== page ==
Section 12.7. The package.xml Format


12.7. The package.xml Format

PEAR packages are released and distributed through gzip-compressed tar files (tarballs). The very first file inside these tarballs is an XML package description file that contains information about the package such as the release version number, which files are included, MD5 checksums for all the files, where they should be installed, and so on.

All this is driven through the XML package description file, called package.xml. Every package has one; it is used when building releases, included in the release tarball, and used by the installer to determine which files go where, among other things.

In this section, you learn everything there is to know about the package description format, and how to make your own package description files. Familiarity with XML is assumed.

12.7.1. Package Information

12.7.1.1 Element: <package>

Element name:

Package

Attributes:

version (mandatory)

May occur in:

root (mandatory)


The package element is the root element of PEAR package description files. The version attribute must contain the file format version, which must be 1.0.

12.7.1.2 Element: <name>

Element name:

name

Attributes:

none

May occur in:

package (mandatory)

maintainer (mandatory)


When inside a <package> element, <name> is used for the (case-sensitive) package name.

When inside a <maintainer> element, <name> contains the full name of the maintainer.

12.7.1.3 Element: <summary>

Element name:

summary

Attributes:

none

May occur in:

package (mandatory)


The summary element contains a one-liner description of the package.

12.7.1.4 Element: <description>

Element name:

description

Attributes:

none

May occur in:

package (mandatory)


The description element contains a full description of the package. You may use ASCII formatting for this description, and new lines will be preserved. If you indent the description, the indentation will be removed before use.

12.7.1.5 Element: <license>

Element name:

license

Attributes:

none

May occur in:

package (mandatory)


This element tells which software license applies to the package. Use "PHP License" if you do not have any particular preferences.

12.7.1.6 Element: <maintainers>

Element name:

maintainers

Attributes:

none

May occur in:

package (mandatory)


The maintainers (plural) element is just a wrapper for one or more maintainer (singular) element. Each maintainer element must contain the following elements: user, role, and name.

12.7.1.7 Element: <user>

Element name:

user

Attributes:

none

May occur in:

maintainer (mandatory)


This is the maintainer's php.net username.

12.7.1.8 Element: <email>

Element name:

email

Attributes:

none

May occur in :

maintainer (mandatory)


This is the maintainer's registered email address.

12.7.1.9 Element: <role>

Element name:

role

Attributes:

none

May occur in:

maintainer (mandatory)


The role element tells what kind of role a maintainer has for the package. The content is a valid role among these:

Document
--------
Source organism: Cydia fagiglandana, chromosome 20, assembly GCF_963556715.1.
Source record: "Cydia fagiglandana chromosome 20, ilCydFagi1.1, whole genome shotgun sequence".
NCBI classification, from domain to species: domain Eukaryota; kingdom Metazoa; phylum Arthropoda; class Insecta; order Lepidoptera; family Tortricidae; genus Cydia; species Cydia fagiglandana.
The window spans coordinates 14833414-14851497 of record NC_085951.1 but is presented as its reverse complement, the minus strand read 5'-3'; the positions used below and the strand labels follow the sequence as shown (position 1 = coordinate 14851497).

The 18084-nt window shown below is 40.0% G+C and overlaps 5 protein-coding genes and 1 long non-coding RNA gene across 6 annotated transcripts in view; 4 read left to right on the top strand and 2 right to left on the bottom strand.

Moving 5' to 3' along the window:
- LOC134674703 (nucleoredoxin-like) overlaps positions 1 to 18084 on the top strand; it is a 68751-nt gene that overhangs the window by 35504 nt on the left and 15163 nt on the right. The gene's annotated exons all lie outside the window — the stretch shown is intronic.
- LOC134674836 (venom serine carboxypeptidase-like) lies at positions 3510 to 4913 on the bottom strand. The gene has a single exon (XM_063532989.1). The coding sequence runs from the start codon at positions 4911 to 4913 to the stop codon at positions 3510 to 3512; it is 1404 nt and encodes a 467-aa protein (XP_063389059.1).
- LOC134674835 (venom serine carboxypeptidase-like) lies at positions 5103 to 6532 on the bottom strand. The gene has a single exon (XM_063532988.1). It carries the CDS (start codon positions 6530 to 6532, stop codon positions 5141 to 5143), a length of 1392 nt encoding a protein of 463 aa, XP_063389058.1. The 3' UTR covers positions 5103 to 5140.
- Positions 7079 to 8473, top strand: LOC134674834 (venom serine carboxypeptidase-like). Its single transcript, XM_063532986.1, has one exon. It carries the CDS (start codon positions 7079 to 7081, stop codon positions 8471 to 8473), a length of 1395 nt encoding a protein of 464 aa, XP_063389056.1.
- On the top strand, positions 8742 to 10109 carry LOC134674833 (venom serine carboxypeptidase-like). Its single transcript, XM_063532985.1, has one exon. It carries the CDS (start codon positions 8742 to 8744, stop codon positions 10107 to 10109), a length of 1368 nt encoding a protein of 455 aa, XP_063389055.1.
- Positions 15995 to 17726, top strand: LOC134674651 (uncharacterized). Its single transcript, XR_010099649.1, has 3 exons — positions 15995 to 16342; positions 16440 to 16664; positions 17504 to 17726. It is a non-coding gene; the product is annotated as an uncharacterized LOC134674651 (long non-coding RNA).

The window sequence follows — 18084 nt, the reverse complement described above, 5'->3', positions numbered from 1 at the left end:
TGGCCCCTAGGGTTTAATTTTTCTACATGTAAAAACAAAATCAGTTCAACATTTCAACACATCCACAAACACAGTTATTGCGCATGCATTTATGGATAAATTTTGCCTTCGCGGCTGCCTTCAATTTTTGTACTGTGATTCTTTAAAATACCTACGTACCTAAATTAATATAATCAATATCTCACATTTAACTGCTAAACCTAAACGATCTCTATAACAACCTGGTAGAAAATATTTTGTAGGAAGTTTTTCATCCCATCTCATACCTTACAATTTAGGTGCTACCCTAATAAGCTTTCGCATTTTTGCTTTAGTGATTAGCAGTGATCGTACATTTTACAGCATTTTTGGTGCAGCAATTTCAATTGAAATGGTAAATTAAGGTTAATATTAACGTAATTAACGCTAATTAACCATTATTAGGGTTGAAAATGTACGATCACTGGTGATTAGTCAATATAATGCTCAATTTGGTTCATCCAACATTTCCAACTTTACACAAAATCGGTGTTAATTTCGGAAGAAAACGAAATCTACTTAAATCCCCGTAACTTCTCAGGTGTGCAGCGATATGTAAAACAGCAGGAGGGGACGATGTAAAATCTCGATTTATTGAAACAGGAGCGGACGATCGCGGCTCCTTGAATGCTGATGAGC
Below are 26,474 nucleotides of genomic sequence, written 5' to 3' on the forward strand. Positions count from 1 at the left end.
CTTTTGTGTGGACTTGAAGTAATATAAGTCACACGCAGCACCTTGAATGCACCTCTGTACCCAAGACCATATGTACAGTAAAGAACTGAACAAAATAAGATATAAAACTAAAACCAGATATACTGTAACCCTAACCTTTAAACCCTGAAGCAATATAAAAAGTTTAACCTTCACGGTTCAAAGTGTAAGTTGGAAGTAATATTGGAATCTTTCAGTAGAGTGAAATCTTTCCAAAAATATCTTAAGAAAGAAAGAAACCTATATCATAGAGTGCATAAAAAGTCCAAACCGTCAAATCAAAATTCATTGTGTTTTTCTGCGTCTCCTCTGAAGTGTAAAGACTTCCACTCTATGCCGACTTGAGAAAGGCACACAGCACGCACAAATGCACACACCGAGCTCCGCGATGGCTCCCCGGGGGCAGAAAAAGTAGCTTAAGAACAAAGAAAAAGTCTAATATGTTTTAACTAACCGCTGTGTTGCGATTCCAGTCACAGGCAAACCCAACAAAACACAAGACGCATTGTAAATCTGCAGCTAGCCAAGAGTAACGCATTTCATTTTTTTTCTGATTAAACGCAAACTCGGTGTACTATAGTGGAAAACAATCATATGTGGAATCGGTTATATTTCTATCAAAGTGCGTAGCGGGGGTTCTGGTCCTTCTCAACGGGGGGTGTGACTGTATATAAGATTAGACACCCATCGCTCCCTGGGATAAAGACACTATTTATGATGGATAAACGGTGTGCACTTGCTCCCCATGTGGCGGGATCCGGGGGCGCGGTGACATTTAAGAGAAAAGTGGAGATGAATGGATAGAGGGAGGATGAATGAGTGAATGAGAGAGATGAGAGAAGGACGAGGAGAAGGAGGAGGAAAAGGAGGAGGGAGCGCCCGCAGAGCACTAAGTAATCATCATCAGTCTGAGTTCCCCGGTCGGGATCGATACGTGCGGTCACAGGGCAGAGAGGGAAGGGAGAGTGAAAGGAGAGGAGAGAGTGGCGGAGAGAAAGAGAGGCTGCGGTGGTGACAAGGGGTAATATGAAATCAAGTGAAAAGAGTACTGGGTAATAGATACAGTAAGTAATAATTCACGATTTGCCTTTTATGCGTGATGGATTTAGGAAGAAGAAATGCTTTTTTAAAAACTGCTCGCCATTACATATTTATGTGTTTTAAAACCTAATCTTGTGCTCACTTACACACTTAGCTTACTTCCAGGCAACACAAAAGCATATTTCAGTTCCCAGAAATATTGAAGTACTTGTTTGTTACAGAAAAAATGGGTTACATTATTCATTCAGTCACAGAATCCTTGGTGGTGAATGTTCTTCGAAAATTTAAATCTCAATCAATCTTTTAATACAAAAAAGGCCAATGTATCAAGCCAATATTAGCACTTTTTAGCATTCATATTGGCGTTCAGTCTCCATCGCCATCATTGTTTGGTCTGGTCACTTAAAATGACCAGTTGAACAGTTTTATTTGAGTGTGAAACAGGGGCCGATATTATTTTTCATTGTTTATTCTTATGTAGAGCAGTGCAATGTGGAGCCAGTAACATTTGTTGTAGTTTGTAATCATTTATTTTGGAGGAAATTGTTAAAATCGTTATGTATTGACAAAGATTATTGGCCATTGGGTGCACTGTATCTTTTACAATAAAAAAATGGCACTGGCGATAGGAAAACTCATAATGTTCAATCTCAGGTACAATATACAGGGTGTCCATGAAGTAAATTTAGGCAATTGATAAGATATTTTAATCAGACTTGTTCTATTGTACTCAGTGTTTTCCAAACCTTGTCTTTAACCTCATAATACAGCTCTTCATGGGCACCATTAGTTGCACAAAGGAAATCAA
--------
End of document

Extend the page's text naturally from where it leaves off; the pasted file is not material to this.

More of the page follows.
• lead. Lead developer or lead maintainer. Only leads may do new releases.

  • developer. A developer does significant contributions regularly, and helps drive the package forward.

  • contributor. Someone who does significant contributions to the package occasionally, and who is credited through status as "contributor."

  • helper. Someone who does occasional minor changes, or someone who has helped out with something at one point, whom the package maintainer wants to credit.

12.7.1.10 Element: <release>

Element name:

release

Attributes:

none

May occur in:

package (mandatory)

 

changelog (optional)


The release element is a container element for all the release information elements, which we will look at shortly.

12.7.1.11 Element: <changelog>

Element name:

changelog

Attributes:

none

May occur in:

package (optional)


The changelog element may contain one or more release elements with historical information of a package. Typically, when a new release is prepared, the main release element is copied inside the changelog element, before the main release information is altered. This is optional, though; it is up to each package maintainer if he wants to maintain such a changelog in the package definition file, or if he wants to rely on the PEAR web site for changelog. The online changelog is generated from release information for each uploaded release, not from any changelog elements.

12.7.2. Release Information

12.7.2.1 Element: <version>

Element name:

version

Attributes:

none

May occur in:

release (mandatory)


This is the release version number. See the "Release Versioning" section earlier in this chapter for details of package/release versioning.

12.7.2.2 Element: <license>

Element name:

license

Attributes:

none

May occur in:

release (mandatory)


This element refers to which license that applies to the package. If in doubt, use "PHP License."

12.7.2.3 Element: <state>

Element name:

state

Attributes:

none

May occur in:

release (mandatory)


This element describes the state of a release; it may have one of the values devel, snapshot, alpha, beta or stable.

12.7.2.4 Element: <date>

Element name:

date

Attributes:

none

May occur in:

release (mandatory)


The release date in ISO-8601 format: YYYY-MM-DD.

12.7.2.5 Element: <notes>

Element name:

notes

Attributes:

none

May occur in:

release (mandatory)


Release notes. It may be indented. The PEAR packager will strip away the common indentation prefix.

12.7.2.6 Element: <filelist>

Element name:

filelist

Attributes:

none

May occur in:

release (mandatory)